An important lesson for British Pathé – and a rather frightening idea to the researchers in the room – was that changing the titles of the videos made them more find- and clickable – a lesson mirrorred by recent developments in the publishing world, where ‘clickbait’ titles and title-focused enterprises such as Upworthy are all the rage.

British Pathé puts music under all its silent clips, unlike this film fragment from the Cinematek in Brussels.


Picture taken at the conference by Maria Drabczyk/Quirijn BackxIn the panel that followed suit, project coordinator Eggo Müller welcomed Sonja de Leeuw and Mark Williams at the table to discuss specific parts of the online delivery process. Topics included questions such as audience specificity – a general audience consisting of many smaller niche audiences – and the true meanings of audience engagement. Markedly different were the approaches to media the academic researchers in the room voiced – their primary concern is that of the untouched, true original.

Another hot topic for discussion – recurrent in the EUscreen family – was that of allowing free access to a collection that is used for footage licensing. The balance was decidedly positive: besides generating extra income via YouTube’s advertising, the British Pathé collections have become much more known because of its publication, and footage sales have increased in never before served territories.

Linda Kaye closed the Q&A session with  a comment on the resources of the metadata. In British Pathé’s tumultuous history, its original paper archive was once tossed in the bin, rescued from there and now available for researchers at the British Universities Film and Video Council. A challenging anecdote to close this session, that reunites the need for a broad audience reach with the importance of the daily grinds and duties of archive operations.


Drawing made at the conference by Montse Fortino.
Pictures taken at the conference by Maria Drabczyk/Quirijn Backx

“Media literacy research and policy in Europe” report just published

Media literacy research and policy in Europe. A review of recent, current and planned activitiesProj-COST

This is the report of an expert seminar held in Brussels on 12/9/13, organised by the Media Literacy Task Force of the COST Action, Transforming Audiences, Transforming Societies. 25 media literacy experts from academia, policy and regulatory institutions came together to identify the current state of play and future directions for media literacy research and policy in Europe. In addition to capturing the main contributions made during the seminar, the report pulls out the recent history of media literacy policy at European level and highlights new indications of interest in this domain within the EC. The report concludes with recommendations for advancing this increasingly important area of research and policy.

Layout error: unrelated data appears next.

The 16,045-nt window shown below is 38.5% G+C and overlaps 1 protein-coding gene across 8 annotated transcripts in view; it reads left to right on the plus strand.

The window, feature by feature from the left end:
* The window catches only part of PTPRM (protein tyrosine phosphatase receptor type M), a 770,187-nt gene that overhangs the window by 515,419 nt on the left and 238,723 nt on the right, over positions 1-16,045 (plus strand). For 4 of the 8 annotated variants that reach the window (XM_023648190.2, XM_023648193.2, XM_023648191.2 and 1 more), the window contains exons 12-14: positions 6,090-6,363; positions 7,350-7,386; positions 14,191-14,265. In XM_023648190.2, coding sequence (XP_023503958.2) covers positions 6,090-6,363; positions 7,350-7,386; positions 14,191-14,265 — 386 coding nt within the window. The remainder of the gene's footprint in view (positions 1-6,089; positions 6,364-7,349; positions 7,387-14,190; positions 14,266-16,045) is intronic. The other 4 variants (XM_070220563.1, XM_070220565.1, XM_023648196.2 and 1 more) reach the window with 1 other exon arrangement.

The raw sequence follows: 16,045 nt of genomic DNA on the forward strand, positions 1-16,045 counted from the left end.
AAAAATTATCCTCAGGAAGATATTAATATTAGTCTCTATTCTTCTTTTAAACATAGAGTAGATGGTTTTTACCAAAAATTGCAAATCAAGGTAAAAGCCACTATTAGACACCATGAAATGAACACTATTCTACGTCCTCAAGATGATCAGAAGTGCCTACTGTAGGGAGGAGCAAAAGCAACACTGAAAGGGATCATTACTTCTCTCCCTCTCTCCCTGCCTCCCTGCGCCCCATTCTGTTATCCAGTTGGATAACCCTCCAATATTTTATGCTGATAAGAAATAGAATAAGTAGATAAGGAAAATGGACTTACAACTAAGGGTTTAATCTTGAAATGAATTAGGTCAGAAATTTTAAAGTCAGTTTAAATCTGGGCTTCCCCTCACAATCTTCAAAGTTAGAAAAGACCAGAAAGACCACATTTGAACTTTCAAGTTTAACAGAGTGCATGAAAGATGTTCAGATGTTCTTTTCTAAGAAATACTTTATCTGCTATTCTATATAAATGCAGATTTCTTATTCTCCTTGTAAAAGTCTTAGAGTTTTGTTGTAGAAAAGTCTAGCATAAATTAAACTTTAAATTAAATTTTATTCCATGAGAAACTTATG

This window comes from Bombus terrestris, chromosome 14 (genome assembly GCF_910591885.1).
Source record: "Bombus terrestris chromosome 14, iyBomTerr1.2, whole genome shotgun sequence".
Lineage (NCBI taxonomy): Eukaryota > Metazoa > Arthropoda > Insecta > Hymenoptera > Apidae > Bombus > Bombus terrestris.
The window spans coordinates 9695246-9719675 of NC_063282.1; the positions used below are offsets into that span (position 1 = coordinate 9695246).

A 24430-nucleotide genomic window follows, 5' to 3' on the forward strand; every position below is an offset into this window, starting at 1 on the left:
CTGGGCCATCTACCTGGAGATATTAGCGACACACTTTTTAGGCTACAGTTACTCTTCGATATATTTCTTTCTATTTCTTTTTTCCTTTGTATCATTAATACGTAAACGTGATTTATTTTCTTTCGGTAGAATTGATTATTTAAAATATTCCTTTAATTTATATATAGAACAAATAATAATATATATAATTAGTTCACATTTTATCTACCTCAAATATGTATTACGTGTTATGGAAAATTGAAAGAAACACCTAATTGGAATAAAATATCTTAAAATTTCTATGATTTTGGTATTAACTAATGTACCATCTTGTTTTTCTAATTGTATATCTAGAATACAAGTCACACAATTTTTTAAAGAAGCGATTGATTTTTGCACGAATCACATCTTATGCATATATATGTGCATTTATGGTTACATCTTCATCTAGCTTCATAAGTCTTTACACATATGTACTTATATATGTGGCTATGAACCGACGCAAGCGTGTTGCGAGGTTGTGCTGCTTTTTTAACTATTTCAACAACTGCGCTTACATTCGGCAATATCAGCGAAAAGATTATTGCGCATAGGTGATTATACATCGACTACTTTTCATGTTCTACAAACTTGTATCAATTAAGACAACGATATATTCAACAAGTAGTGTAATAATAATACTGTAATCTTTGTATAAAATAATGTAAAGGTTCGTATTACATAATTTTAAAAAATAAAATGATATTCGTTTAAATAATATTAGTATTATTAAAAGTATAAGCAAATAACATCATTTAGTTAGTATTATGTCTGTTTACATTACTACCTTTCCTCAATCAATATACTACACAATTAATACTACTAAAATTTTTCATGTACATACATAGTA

Livingstone, S., Bulger, M. & Zaborowski, R. (2013). Media literacy research and policy in Europe. A review of recent, current and planned activities. London.

You can read the report here


“Television News Channels in Europe” Report

The European Audiovisual Observatory has published a new report on the TV news market in Europe (covering 38 countries). The entire 100-page report is free to download here. This report provides an overview of the types of channels both national and international, the balance between public and private, and the dominant languages of news channels in Europe. 


This new report, carried out as part of the work commissioned by the DG Communication of the European Commission, sources data from the Observatory’s MAVISE TV database.

A review of developments in new media use and online viewing with particular reference to news is provided on the basis of recent studies by national organisations such as the ALM, CNC, and OFCOM, and a range of industry research and surveys.

  • Almost 300 news channels are currently available in Europe, of which more than 170 are established in the European Union.
  • Private channels dominate the national TV news landscape with more than 80% owned by private companies.
  • The pan-European channels with the widest distribution in Europe are CNN International, BBC World News, Al Jazeera (English), Euronews (English) and RT (Russia Today).
  • The number of news channels available over free DTT channels has increased to 43, compared to 16 four years ago.

Licenses for European culture

Our colleagues from the Europeana Awareness project held their second Licensing Workshop in Luxemburg on the 13th and 14th of June. Réka Markovich went to present the efforts EUscreen has taken to bring a massive broadcast collection with different national copyright laws online. She represented the new EUscreenXL project, in which we’ll continue our research and approaches on providing access to audiovisual heritage. 

Report by Réka Markovich from ELTE University, Hungary.